Law firm consultants Bruce MacEwen and Janet Stanton of Adam Smith Esq. say that most law firms are waiting for IBM or someone else to develop applications. Last spring, the two arranged for leaders from roughly a dozen law firms to see a demonstration at IBM’s Watson showcase center in New York City. Managing partners and law firm technology experts watched a video showing Watson being used to help diagnose illnesses and to solve other problems, but none of the examples involved a legal application. “Law firms are saying that IBM hasn’t invested in law-specific tools,” says MacEwen. “They say, ‘We, the law firms, would have to train people [to develop Watson applications], and we’re not interested in doing that.”

“We encourage law firms to set up R&D programs,” says Stanton. “That is absolute standard operating procedure for other businesses. But law firms strip out all the profits at the end of the year. We don’t see enough experimentation.” She’s come to believe that most firm partners are making so much money that they don’t have enough incentive to change. “On a macro basis the industry is not in enough pain to make change,” she says. Adds MacEwen: “Maybe the motivation will come from clients.”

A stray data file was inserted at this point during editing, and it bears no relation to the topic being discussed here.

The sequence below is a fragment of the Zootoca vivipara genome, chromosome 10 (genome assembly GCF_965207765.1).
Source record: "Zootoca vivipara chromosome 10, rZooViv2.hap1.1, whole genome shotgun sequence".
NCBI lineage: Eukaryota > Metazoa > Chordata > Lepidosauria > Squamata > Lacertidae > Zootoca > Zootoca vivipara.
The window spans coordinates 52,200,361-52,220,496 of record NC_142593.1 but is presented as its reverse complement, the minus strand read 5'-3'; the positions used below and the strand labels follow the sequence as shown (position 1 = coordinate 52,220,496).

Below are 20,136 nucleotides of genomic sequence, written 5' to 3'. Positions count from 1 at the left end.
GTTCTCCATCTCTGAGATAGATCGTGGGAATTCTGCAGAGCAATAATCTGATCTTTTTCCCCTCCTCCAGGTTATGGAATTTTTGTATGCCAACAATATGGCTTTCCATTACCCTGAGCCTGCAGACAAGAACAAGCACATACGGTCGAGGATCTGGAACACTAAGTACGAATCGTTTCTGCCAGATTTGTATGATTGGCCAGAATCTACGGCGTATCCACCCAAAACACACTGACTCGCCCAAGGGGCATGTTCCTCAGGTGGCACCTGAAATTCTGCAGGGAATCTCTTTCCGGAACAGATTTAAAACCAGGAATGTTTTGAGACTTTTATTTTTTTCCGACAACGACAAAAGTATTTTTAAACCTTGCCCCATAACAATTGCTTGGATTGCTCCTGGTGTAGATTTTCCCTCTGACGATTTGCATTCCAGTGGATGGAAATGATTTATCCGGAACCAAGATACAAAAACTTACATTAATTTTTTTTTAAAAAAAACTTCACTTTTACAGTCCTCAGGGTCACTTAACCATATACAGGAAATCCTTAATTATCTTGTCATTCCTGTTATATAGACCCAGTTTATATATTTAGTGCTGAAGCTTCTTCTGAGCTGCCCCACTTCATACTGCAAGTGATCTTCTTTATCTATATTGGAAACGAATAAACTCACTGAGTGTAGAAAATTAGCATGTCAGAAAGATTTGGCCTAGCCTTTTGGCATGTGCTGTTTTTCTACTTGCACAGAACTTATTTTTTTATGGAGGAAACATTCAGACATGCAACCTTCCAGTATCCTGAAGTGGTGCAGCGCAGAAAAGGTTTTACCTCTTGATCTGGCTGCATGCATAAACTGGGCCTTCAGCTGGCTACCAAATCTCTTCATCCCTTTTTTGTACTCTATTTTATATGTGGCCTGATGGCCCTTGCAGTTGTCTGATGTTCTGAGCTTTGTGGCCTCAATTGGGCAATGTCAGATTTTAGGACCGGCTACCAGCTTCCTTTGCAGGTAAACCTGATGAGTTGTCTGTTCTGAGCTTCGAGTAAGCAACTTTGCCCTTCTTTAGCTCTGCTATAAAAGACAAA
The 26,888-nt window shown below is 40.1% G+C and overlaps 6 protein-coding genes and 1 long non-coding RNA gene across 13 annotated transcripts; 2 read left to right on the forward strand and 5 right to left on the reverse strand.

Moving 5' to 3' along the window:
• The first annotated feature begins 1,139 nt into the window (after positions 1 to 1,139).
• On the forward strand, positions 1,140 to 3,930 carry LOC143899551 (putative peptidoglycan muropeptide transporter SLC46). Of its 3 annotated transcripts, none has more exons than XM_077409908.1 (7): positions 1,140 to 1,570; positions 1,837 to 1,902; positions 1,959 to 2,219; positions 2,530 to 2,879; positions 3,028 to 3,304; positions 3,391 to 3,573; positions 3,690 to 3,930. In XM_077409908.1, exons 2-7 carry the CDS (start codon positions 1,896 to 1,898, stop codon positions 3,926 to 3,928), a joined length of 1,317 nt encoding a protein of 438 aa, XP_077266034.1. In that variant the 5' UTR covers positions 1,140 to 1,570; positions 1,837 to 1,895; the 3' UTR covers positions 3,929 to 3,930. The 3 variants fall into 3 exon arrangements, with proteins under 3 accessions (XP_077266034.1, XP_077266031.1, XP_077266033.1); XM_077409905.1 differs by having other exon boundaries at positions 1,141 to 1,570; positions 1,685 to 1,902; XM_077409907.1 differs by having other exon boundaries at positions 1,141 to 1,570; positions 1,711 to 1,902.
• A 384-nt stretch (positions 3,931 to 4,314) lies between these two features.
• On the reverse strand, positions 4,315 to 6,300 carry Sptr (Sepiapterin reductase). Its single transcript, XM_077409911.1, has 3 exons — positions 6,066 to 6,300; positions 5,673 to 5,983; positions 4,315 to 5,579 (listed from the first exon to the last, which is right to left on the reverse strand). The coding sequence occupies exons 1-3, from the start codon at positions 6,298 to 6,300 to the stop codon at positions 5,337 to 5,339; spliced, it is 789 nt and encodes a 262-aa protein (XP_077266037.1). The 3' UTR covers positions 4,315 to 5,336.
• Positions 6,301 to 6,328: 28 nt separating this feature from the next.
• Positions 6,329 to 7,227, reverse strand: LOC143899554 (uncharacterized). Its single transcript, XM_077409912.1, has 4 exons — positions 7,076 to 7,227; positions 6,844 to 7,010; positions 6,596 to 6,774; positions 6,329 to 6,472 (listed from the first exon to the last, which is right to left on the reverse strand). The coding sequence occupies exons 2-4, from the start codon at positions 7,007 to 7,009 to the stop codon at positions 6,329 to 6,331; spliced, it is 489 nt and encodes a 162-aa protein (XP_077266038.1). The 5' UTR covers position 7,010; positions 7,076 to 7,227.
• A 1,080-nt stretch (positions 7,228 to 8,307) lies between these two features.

Fifty times more efficient

At Wachtell, Grossman was allowed to pursue her own R&D project because Wachtell has a markedly different business model than most firms. It handles many matters for (very large) flat or contingency fees, so it isn’t as reliant on hourly billings. And it has just 1.7 associates for every equity partner, so it doesn’t make much money from associates toiling away on relatively mundane work. (Many of its peer firms in New York have three to four associates per partner.) The firm, which consistently leads The Am Law 200 in profits per partner ($5.5 million last year), has crafted a business model centered on charging premium rates for partners’ expertise.

“Many firms have been making lots of money with the old discovery model, using junior associates to do manual review,” says Grossman. “Had I been working at one of those firms, my efforts might have cut into the firm’s revenue stream.” Even at Wachtell, Grossman ran into skepticism. “Lawyers initially didn’t believe it could be done,” she recalls.